A better interaction might arguably be no interaction, where he can just approach the door, and a key in his pocket is passively read, and he can just walk through. It would still need a second factor for additional security, and thinking through the exception use cases; but even if we nailed it, the new scene wouldn’t give him something to nervously fumble because Rachel is there, unnerving him. That’s a really charming character moment, so let’s give it a pass for the movie.


A small LED would help it be more accessible to deaf users to know if the key has been accepted or rejected.

The printing

The key has some printing on it. It includes the set of five arrows pointing the direction the key must be inserted. Better would be a key that either used physical constraints to make it impossible to insert the card incorrectly or to build the technology such that it could be read in any way it is inserted.

The rest of the card has numerals printed in MICR and words printed in a derived-from-MICR font like Data70. (MICR proper just has numerals.) MICR was designed such that the blobs on the letterforms, printed in magnetic ink, would be more easily detectible by a magnetic reader. It was seen as “computery” in the 1970s and 1980s (maybe still to some degree today) but does not make a lot of sense here when that part of the card is not available to the reader.


Also on the key is his name, R. DECKARD. This might be useful to return the key to its rightful owner, but like the elevator passphrase, it needlessly shares personally identifiable information of its owner. A thief who found this key could do some social hacking with the name and gain access to his apartment. There is another possible solution for getting the key back to him if lost, discussed below.

The numbers underneath his name are hard to read, but a close read of the still frame and correlation across various prop recreations seem to agree it reads

015 91077
VP45 66-4020

While most of this looks like nonsense, the five-digit number in the upper right is obviously a ZIP code, which resolves to Arcadia, California, which is a city in Los Angeles county, where Blade Runner is meant to take place.

Though a ZIP code describes quite a large area, between this and the surname, it’s providing a potential identity thief too much.

Return if found?

There are also some Japanese characters and numbers on the graphic beneath his thumb. It’s impossible to read in the screen grab.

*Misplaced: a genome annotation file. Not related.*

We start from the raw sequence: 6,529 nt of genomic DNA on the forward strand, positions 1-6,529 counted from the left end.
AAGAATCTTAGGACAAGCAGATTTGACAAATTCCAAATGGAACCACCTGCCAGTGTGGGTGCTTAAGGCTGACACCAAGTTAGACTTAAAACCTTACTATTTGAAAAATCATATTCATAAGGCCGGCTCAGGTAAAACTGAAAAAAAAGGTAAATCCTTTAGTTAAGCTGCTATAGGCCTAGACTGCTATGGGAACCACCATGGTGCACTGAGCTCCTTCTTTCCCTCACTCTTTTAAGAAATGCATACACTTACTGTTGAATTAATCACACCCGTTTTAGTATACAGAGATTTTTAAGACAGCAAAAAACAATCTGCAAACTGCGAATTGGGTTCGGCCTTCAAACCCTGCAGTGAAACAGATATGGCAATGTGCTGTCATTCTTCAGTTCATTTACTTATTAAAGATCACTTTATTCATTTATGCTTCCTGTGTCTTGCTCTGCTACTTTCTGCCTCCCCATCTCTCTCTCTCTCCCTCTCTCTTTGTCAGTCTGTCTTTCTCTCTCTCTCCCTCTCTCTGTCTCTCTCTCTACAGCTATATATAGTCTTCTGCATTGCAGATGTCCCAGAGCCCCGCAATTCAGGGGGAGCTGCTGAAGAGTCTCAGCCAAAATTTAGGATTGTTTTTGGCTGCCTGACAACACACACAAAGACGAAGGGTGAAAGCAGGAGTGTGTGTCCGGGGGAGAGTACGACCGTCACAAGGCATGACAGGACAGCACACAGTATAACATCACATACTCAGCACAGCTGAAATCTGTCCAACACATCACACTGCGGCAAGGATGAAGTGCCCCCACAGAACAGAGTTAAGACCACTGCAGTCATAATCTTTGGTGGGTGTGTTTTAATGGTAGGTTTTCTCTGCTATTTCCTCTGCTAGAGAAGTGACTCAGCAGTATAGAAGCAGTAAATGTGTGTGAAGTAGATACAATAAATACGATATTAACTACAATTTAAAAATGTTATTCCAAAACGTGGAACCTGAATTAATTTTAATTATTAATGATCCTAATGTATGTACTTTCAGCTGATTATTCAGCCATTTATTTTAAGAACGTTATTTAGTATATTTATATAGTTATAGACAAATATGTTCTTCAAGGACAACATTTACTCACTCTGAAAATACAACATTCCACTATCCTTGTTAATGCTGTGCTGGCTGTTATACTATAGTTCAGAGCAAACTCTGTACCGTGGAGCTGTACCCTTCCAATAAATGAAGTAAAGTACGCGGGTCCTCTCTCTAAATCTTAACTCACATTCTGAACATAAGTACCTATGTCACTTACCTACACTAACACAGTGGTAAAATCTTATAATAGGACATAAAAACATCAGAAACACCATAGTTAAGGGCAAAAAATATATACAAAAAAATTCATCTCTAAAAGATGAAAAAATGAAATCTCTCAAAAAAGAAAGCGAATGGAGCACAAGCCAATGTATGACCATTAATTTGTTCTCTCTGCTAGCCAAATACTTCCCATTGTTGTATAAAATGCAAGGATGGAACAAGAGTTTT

If I was consulting on this, I’d recommend—after removing the ZIP code—that this be how to return they key if it is found, so that it could be forwarded, by the company, to the owner. All the company would have to do is cross-reference the GUID on the key to the owner. It would be a nice nod to the larger world.

(Repeated for easy reference.)

The holes

You can see there are also holes punched in the card. (re: the light dots in the shadow in the above still.) They must not be used in this interaction because his thumb is covering so much of them. They might provide an additional layer of data, like the early mechanical key card systems. This doesn’t satisfy either of the other aspects of multifactor authentication, though, since it’s still part of the same physical token.

This…this is altered.

I like to think this is evidence that this card works something like a Multipass from The Fifth Element, providing identity for a wide variety of services which may have different types of readers. We just don’t see it in the film.


Which brings us, as so many things do in sci-fi interfaces, back to multi-factor authentication. The door would be more secure if it required two of the three factors. (Thank you Seth Rosenblatt and Jason Cipriani for this well-worded rule-of-thumb)

  • Knowledge (something the user and only the user knows)
  • Possession (something the user and only the user has)
  • Inherence (something the user and only the user is)

The key counts as a possession factor. Given the scene just before in the elevator, the second factor could be another voiceprint for inherence. It might be funny to have him say the same phrase I suggested in that post, “Have you considered life in the offworld colonies?” with more contempt or even embarrassment that he has to say something that demeaning in front of Rachel.

Now, I’d guess most people in the audience secure their own homes simply with a key. More security is available to anyone with the money, but economics and the added steps for daily usage prevent us from adopting more. So, adding second factor, while more secure, might read to the audience as an indicator of wealth, paranoia, or of living in a surveillance state, none of which would really fit Blade Runner or Deckard. But I would be remiss if I didn’t mention it.

Ministry of Art detector gate


Jumping back in the film a bit, we’re going to visit the Ministry of Art. When Theo goes there to visit his brother, after the car pulls to the front of the secured building, Theo steps out and walks toward a metal-detector gate.

Its quite high, about 3 meters tall. The height helps to reinforce the notion that this is a public space.